The Watertown Economic Development Corp. kicked off Manufacturing Month with a tour of Idle Free Systems in the corporation’s Business Incubator, located at 1101 Industrial Drive, along with a presentation to area business and community leaders.
The presentation featured speeches from state Sen. Scott Fitzgerald, R-Juneau, Mayor Ron Krueger and Wisconsin Manufactures and Commerce President Kurt Bauer.
Executive Director of Watertown Economic Development Corporation Kim Erdmann said the Business Incubator opened in 1993 to support start up companies by providing a start up space.
“The incubators focus is on manufacturing because 24 percent of businesses and employment in Watertown is in manufacturing,” Erdmann said. “Manufacturing is very critical component of the vitality and health of the community.”
Fitzgerald said he has been watching the Business Incubator for many years and has seen many companies come and go.
“I have seen great successes where companies that outlive the size and space that is available to them put up new buildings and create more jobs which is great,” Fitzgerald said. “This is something that I think the state can partner with local economic development teams and we are very excited about this operation and many others to come in the future.”
Krueger also addressed the crowd of business leaders and told them his assignment was to explain how he assists manufacturing in Watertown.
“Well I’m from the government and I’m here to help you,” Krueger said. “Many of you would say ‘just stand back and get out of our way and let us work.’ I think that is often true, but what we have tried to do is to streamline our operations to get rid of a lot of the regulation so when new businesses come to us, keeping in mind we do have zoning laws and building codes, we to try and make that process as painless as possibly to make your projects go forward.”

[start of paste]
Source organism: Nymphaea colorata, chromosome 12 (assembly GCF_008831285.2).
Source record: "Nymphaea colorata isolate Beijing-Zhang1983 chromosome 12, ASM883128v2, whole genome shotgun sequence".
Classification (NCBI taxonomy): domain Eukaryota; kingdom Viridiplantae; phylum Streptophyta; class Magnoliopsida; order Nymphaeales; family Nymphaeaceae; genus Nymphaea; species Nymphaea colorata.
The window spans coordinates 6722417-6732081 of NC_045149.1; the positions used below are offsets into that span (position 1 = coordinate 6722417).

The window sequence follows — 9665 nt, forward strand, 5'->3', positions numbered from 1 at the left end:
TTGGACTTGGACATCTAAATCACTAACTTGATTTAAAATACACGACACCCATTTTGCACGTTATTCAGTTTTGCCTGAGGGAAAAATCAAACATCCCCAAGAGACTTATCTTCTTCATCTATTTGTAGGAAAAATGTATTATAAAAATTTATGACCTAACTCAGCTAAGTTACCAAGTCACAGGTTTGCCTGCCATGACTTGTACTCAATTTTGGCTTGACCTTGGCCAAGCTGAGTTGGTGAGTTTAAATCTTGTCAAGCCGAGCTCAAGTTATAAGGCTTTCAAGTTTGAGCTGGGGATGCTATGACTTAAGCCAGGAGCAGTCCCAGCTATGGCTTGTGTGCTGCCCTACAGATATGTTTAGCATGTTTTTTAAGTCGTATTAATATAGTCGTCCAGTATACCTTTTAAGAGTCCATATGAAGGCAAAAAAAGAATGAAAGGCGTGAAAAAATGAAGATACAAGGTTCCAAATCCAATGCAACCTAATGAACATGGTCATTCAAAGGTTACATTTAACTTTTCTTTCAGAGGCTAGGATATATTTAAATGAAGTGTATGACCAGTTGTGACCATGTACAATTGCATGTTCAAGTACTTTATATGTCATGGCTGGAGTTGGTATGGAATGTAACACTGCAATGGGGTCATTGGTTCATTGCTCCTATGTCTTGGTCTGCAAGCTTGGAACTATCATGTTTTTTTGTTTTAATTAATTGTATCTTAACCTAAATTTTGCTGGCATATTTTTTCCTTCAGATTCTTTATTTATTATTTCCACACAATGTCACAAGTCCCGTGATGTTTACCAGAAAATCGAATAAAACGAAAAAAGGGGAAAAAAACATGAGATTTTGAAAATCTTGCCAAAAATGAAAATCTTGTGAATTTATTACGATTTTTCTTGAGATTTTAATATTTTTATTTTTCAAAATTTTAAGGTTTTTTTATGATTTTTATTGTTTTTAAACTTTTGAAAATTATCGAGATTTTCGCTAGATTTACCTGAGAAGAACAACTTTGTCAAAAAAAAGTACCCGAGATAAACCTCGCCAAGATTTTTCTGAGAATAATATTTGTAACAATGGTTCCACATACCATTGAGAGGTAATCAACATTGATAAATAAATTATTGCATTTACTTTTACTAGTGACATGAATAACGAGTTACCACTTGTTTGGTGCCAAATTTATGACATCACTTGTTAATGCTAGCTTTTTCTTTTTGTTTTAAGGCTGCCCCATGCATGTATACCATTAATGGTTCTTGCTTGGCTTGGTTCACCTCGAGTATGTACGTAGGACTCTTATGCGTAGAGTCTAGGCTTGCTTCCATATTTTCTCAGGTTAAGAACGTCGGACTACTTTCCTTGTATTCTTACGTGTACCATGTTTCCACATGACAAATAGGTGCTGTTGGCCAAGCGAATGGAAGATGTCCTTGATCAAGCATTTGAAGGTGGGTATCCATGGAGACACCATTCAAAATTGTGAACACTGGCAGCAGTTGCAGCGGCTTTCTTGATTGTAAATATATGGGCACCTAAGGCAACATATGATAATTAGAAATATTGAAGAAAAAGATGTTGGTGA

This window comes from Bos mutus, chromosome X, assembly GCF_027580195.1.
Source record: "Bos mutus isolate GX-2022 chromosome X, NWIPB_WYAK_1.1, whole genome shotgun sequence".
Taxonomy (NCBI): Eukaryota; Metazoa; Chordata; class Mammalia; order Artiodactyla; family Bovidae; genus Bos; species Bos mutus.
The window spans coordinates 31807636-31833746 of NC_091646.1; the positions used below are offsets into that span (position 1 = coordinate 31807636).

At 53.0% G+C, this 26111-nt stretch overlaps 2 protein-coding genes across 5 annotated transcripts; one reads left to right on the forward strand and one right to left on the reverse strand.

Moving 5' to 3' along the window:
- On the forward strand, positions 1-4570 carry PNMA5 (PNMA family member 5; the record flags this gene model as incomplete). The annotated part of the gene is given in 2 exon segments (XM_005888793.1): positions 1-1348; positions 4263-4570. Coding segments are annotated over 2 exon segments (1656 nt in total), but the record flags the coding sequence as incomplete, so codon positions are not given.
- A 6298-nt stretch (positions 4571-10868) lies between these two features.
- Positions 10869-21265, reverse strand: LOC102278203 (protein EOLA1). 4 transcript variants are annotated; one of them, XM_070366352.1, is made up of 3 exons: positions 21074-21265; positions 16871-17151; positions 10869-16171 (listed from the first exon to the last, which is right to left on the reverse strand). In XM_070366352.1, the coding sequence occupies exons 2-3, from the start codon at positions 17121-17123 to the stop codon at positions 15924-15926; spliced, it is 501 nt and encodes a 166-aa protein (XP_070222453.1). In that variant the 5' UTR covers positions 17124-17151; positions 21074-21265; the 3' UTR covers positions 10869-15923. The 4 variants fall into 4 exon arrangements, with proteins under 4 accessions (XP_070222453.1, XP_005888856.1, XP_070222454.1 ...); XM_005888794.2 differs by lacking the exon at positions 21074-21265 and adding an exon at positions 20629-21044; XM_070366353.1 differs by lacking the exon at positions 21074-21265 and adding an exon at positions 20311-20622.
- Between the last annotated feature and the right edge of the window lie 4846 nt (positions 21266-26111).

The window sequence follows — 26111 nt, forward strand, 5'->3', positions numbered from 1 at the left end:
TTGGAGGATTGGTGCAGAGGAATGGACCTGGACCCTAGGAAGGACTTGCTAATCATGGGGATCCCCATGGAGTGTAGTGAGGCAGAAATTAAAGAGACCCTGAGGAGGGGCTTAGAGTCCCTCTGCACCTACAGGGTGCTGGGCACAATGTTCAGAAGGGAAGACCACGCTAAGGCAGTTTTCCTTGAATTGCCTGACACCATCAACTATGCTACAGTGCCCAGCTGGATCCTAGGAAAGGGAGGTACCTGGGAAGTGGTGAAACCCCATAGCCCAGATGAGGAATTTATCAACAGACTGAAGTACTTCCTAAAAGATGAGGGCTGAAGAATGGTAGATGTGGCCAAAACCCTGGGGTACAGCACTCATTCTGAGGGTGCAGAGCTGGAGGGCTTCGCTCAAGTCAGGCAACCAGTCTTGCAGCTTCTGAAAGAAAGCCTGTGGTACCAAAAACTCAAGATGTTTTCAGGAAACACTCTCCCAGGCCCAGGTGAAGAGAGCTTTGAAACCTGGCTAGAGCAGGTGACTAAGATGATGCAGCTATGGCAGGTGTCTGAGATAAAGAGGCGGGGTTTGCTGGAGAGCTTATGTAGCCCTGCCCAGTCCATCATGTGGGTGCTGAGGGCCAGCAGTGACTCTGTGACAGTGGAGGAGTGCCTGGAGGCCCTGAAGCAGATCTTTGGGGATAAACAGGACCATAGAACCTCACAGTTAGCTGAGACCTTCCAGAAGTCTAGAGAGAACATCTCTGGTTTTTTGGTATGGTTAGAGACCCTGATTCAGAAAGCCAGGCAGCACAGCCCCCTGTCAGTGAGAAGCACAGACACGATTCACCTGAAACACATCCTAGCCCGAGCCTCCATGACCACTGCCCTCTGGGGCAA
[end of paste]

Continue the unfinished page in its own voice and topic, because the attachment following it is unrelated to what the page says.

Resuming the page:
Krueger added he wanted to thank the Watertown Unified School District, Madison College, the local manufacturing community and the Watertown Economic Development Corporation for working together to try and create new workers for the open jobs in manufacturing.
Watertown High School Technical education teacher Jesse Domer spoke to the crowd about the facilities and programs the high school offers its students. Domer also thanked the manufacturers in town who have helped support the program.
Watertown High School seniors Mike Gaugert and John Brebeck also spoke about receiving first place prizes over the summer in the Automated Manufacturing Technology category at the national Skills USA competition.
Bauer said it is critical to Wisconsin success to find that new workforce to fill manufacturing jobs to help the companies continue to expand and grow.
“We have a problem right now, we have more jobs that are open than we have people to fill those positions. Nationwide its about 600,000 that are going unfilled and about 13,000 in Wisconsin,” Bauer said. “If we can fill those jobs it would be a huge multiply for our economy because every manufacturing job creates two other jobs in other sectors.”
He added he was delighted to see what is going on at Watertown High School and said it could be a model for other communities in Wisconsin.